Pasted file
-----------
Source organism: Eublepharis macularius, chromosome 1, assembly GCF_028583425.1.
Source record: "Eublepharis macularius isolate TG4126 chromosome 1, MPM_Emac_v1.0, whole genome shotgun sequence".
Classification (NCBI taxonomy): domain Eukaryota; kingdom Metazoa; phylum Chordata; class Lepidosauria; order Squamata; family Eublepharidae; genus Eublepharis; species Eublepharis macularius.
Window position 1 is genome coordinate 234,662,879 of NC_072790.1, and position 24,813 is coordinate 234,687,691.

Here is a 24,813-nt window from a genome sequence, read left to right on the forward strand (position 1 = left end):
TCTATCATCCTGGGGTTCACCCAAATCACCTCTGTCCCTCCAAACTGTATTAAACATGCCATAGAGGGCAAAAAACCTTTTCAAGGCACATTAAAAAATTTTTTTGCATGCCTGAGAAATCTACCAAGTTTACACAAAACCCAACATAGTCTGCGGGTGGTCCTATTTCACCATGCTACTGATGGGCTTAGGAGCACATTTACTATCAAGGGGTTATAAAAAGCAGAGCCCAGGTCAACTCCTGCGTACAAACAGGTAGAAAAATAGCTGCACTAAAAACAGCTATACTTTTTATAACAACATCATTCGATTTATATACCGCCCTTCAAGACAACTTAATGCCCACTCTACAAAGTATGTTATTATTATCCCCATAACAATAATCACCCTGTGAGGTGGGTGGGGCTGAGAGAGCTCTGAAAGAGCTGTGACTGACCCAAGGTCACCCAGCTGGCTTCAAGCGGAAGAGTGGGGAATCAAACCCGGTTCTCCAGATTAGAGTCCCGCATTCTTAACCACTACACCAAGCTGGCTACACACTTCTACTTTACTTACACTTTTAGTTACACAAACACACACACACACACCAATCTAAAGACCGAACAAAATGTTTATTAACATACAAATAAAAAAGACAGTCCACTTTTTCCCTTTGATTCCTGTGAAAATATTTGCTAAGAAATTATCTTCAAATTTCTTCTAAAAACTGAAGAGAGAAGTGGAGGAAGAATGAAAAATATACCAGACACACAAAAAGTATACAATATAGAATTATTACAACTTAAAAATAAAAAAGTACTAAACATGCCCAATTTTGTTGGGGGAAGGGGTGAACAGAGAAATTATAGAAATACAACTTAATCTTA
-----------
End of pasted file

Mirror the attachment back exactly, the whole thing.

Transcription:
Source organism: Eublepharis macularius, chromosome 1, assembly GCF_028583425.1.
Source record: "Eublepharis macularius isolate TG4126 chromosome 1, MPM_Emac_v1.0, whole genome shotgun sequence".
Classification (NCBI taxonomy): domain Eukaryota; kingdom Metazoa; phylum Chordata; class Lepidosauria; order Squamata; family Eublepharidae; genus Eublepharis; species Eublepharis macularius.
Window position 1 is genome coordinate 234,662,879 of NC_072790.1, and position 24,813 is coordinate 234,687,691.

Here is a 24,813-nt window from a genome sequence, read left to right on the forward strand (position 1 = left end):
TCTATCATCCTGGGGTTCACCCAAATCACCTCTGTCCCTCCAAACTGTATTAAACATGCCATAGAGGGCAAAAAACCTTTTCAAGGCACATTAAAAAATTTTTTTGCATGCCTGAGAAATCTACCAAGTTTACACAAAACCCAACATAGTCTGCGGGTGGTCCTATTTCACCATGCTACTGATGGGCTTAGGAGCACATTTACTATCAAGGGGTTATAAAAAGCAGAGCCCAGGTCAACTCCTGCGTACAAACAGGTAGAAAAATAGCTGCACTAAAAACAGCTATACTTTTTATAACAACATCATTCGATTTATATACCGCCCTTCAAGACAACTTAATGCCCACTCTACAAAGTATGTTATTATTATCCCCATAACAATAATCACCCTGTGAGGTGGGTGGGGCTGAGAGAGCTCTGAAAGAGCTGTGACTGACCCAAGGTCACCCAGCTGGCTTCAAGCGGAAGAGTGGGGAATCAAACCCGGTTCTCCAGATTAGAGTCCCGCATTCTTAACCACTACACCAAGCTGGCTACACACTTCTACTTTACTTACACTTTTAGTTACACAAACACACACACACACACCAATCTAAAGACCGAACAAAATGTTTATTAACATACAAATAAAAAAGACAGTCCACTTTTTCCCTTTGATTCCTGTGAAAATATTTGCTAAGAAATTATCTTCAAATTTCTTCTAAAAACTGAAGAGAGAAGTGGAGGAAGAATGAAAAATATACCAGACACACAAAAAGTATACAATATAGAATTATTACAACTTAAAAATAAAAAAGTACTAAACATGCCCAATTTTGTTGGGGGAAGGGGTGAACAGAGAAATTATAGAAATACAACTTAATCTTA